Table of Contents
The Jesuits in China
A Franciscan mission settled in China in the thirteenth century, during the Mongolian Yuan dynasty.
When that dynasty was overthrown (1368), the missionaries had to leave the country.
The oldest traces of Christianity in Chinese civilization are those of the Nestorian Christians in the seventh century.
The Jesuits first entered China through the Portuguese possession of Macau where they founded St. Paul’s College of Macau.
In 1582, Michele Ruggieri and Matteo Ricci were the first Jesuits to obtain permission to enter China. The mission work in China introduced Western science, mathematics, astronomy, and visual arts to the Chinese imperial court, and carried on a significant inter-cultural and philosophical dialogue with Chinese scholars, particularly with representatives of Confucianism.
At the time of their peak influence, members of the Jesuit delegation were considered some of the emperor’s most valued and trusted advisors, holding prestigious posts in the imperial government.
The Jesuits were very active in transmitting Chinese philosophy to Europe. Confucius’s works were translated into European languages through the agency of Jesuit scholars stationed in China.
Jesuits were expelled from China after 1721 after the Chinese Rites controversy, a dispute among Roman Catholic missionaries over the religiosity of Confucianism and Chinese rituals. The Jesuits argued that these Chinese rites were secular rituals that were compatible with Christianity, within certain limits, and should thus be tolerated. The Dominicans and Franciscans, however, disagreed and reported the issue to Rome.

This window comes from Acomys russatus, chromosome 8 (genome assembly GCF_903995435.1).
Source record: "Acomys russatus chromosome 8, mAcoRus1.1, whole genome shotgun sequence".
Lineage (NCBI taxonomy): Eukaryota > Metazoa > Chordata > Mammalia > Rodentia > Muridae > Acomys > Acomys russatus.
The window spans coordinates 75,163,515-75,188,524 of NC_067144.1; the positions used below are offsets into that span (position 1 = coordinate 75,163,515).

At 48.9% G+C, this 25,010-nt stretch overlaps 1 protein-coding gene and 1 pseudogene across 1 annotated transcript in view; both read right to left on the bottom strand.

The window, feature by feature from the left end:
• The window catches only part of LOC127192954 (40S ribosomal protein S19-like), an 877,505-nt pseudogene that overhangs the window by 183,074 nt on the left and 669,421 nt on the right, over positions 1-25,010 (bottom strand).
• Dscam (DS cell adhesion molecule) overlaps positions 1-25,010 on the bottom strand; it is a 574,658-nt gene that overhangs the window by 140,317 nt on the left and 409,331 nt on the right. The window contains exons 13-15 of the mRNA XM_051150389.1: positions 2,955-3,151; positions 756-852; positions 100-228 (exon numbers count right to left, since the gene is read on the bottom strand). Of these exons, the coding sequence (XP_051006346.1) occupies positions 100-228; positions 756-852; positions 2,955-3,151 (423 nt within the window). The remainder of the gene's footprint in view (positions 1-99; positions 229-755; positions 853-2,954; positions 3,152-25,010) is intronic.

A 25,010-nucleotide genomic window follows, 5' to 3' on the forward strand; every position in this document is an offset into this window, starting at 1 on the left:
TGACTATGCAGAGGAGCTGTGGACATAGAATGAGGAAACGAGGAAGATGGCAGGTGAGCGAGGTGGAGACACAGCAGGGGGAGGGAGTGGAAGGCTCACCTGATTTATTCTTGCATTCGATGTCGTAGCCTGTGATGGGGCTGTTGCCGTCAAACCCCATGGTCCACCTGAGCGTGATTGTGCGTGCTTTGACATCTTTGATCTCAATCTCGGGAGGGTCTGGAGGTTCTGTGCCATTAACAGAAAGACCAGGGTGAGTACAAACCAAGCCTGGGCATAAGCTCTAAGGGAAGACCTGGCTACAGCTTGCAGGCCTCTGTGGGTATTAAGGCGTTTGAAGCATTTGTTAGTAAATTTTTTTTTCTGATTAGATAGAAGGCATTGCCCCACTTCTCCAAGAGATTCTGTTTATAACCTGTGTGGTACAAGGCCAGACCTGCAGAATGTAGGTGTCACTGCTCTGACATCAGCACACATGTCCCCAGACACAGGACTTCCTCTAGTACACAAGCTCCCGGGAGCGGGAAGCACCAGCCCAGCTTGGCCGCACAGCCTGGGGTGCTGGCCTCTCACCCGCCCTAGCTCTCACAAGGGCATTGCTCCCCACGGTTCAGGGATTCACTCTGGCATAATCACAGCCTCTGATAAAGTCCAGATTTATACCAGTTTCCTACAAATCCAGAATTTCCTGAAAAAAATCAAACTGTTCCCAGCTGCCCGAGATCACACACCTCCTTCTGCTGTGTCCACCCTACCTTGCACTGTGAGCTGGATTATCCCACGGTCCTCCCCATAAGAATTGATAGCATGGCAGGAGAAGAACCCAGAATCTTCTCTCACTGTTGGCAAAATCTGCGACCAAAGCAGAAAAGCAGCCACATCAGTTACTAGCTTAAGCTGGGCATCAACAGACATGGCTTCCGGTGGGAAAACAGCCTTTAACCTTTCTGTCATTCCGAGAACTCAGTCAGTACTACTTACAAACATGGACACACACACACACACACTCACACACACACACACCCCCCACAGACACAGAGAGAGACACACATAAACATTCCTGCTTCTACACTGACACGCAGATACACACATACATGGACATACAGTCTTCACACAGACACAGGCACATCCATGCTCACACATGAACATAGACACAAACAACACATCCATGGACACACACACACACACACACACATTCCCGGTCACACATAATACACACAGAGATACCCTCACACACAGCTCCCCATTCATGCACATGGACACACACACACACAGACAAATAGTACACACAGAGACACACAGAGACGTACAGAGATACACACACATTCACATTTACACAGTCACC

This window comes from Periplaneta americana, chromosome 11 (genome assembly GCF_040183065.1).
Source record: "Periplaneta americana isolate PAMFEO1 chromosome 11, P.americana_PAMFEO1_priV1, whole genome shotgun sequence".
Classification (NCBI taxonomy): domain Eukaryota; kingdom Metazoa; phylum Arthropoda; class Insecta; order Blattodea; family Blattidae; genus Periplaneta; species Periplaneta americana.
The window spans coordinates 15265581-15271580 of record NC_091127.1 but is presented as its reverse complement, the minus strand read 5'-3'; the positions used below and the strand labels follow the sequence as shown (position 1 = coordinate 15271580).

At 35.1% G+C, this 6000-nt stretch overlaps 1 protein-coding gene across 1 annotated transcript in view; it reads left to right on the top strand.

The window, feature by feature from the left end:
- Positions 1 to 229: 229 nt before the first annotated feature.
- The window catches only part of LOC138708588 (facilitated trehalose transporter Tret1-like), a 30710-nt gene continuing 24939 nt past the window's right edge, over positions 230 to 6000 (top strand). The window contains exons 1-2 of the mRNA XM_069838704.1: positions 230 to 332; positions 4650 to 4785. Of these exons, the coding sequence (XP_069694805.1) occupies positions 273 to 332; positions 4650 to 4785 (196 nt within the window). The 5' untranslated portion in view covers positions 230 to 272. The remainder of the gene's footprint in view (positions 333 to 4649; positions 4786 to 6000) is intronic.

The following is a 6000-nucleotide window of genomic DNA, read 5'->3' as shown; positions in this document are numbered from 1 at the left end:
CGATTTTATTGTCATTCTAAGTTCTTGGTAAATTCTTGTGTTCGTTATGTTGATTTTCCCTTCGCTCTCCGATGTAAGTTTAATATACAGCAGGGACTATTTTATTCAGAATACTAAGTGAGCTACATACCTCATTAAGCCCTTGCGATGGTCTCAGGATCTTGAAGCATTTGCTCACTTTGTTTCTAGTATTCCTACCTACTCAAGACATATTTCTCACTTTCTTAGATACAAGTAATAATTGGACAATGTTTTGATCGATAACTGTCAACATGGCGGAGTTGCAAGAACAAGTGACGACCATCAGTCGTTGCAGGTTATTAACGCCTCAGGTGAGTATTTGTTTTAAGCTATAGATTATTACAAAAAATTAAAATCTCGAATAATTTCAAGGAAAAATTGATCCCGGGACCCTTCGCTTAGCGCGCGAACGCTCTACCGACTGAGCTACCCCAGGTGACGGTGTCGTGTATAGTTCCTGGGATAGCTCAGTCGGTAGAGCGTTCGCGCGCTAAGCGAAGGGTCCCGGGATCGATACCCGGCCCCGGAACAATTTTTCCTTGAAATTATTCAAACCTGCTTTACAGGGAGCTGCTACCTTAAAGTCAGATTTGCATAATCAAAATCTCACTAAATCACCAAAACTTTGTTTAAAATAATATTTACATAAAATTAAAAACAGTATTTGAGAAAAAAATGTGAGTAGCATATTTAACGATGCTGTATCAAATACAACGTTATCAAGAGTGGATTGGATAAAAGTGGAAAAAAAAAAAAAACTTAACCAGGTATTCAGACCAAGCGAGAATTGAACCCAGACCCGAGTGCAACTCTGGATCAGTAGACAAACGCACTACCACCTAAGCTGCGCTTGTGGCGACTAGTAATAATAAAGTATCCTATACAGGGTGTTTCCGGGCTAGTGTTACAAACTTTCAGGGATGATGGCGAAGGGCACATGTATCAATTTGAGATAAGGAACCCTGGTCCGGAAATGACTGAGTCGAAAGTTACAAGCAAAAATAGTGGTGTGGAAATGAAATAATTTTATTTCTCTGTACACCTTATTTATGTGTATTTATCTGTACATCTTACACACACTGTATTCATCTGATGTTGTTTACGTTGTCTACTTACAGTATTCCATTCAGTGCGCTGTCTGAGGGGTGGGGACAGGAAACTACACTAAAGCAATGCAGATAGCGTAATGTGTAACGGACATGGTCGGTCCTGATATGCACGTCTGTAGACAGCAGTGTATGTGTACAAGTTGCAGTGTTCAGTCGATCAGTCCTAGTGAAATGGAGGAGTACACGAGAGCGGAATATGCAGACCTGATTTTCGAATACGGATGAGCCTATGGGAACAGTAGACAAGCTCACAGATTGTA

In August 1582, Matteo Ricci ((born in Macerata, October 6, 1552 – May 11, 1610)) arrived at Macau, a Portuguese trading post on the South China Sea.
At the time, Christian missionary activity in China was almost completely limited to Macau.
No Christian missionary had attempted seriously to learn the Chinese language until 1579 (three years before Ricci’s arrival), when Michele Ruggieri was invited from Portuguese India expressly to study Chinese, by Alessandro Valignano, founder of St. Paul Jesuit College (Macau), and to prepare for the Jesuits’ mission from Macau into Mainland China.
Once in Macau, Ricci studied the Chinese language and customs. It was the beginning of a long project that made him one of the first Western scholars to master Chinese script and Classical Chinese. With Ruggieri, he traveled to Guangdong’s major cities, Canton and Zhaoqing (then the residence of the Viceroy of Guangdong and Guangxi), seeking to establish a permanent Jesuit mission outside Macau.
During their time in Zhaoqing, Ricci and Ruggieri compiled a Portuguese-Chinese dictionary, the first in any European language, for which they developed a system for transcribing Chinese words in the Latin alphabet. The dictionary re-emerged only in 1934 and published in 2001.
In 1601, Ricci was invited to become an adviser to the imperial court of the Wanli Emperor, the first Westerner to be invited into the Forbidden City.